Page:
Last week, after 28 years of imprisonment for a murder committed by another man, Kenneth Granger walked out of the Criminal Justice Center in Philadelphia to freedom. In March of 1981, Mr. Granger was arrested in his home for the shooting death of Edward Harris. After three eyewitnesses testified for the Commonwealth at his trial, he was convicted of the murder and sentenced to life in prison. While in prison, Granger maintained his innocence. In 2008, Mr. Granger’s daughters persuaded Karl Schwartz, then an attorney with the Defender Association of Philadelphia, to take on the case. What Mr. Schwartz saw was a shaky conviction, where 2 of the witnesses failed to positively identify Mr. Granter, and a 3rd, who told police she could identify the killer, did not testify at his trial.
What happened next was unprecedented. Mr. Granger asked the assigned judge, Earl Trent of the Philadelphia Court of Common Pleas, to force the homicide unit of the Philadelphia Police Department to turn over their investigative file. And Judge Trent said yes. Inside the file, Mr. Schwartz, now joined by fellw Defender Ellen McBennett and Pennsylvania Innocence Project founder David Rudovsky, found evidence that could have been used to support Granger’s defense. One witness who identified Mr. Granger at trial had originally been unable to identify him in a photo spread. The witness who told police she could identify the killer? She did—she identified someone else. That information had never been given to the defense, and had never been presented at his trial.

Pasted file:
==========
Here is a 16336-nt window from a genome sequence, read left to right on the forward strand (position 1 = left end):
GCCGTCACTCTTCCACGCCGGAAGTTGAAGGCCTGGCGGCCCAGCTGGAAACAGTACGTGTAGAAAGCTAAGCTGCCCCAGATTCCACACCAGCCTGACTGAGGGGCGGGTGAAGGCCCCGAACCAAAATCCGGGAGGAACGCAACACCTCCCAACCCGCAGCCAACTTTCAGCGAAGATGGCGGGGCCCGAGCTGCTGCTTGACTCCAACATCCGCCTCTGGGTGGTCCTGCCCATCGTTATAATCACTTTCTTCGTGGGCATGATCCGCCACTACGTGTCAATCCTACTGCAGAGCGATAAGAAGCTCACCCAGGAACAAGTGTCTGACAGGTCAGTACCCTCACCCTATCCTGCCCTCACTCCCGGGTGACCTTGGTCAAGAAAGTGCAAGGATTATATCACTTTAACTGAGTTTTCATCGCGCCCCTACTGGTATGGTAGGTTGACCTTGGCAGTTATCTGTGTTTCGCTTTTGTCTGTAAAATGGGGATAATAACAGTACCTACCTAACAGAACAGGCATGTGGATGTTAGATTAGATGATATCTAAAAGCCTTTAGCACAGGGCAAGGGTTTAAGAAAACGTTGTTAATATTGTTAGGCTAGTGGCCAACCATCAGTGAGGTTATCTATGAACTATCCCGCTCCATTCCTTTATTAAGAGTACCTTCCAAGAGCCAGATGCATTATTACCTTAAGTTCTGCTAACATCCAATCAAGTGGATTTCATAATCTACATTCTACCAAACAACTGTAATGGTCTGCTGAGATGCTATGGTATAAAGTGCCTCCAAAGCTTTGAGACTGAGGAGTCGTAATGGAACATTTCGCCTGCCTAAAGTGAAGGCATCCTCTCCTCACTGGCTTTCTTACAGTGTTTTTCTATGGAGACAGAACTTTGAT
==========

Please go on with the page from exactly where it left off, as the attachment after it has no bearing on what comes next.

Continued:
Faced with this evidence, the Philadelphia District Attorney’s Office made Mr. Granger an offer he couldn’t refuse: plead no contest to a lesser charge of 3rd degree murder and get out of prison with no additional time to serve. Protesting his innocence, and explaining that he only accepted the deal to be with his family, Mr. Granger walked out of prison on July 14, 2010.
This demonstrates, in the starkest way possible, the need for open file discovery in Pennsylvania. While many states—Florida, New Jersey, Texas, and dozens of others—and the federal government allow defendants to review police files after conviction, Pennsylvania does not. Nor does our “Right to Know Law” provide for the disclosure of the contents of criminal investigations—even including crime scene photos.
The need for reform could not be clearer. Unless police or prosecutors know that a file will be made available, there is no incentive to ensure that a witness statement or alternative identification will be turned over to defense or the court, as is required under our Constitution. The only way to prevent tragedies to our system such as what happened with Mr. Granger, where the true killer will never be caught, is to allow defendants access to the information gathered during a criminal investigation. Had that happened here, perhaps a killer would have been found, and an innocent man would not have lost 28 years of his life to a cold, degrading, prison sentence.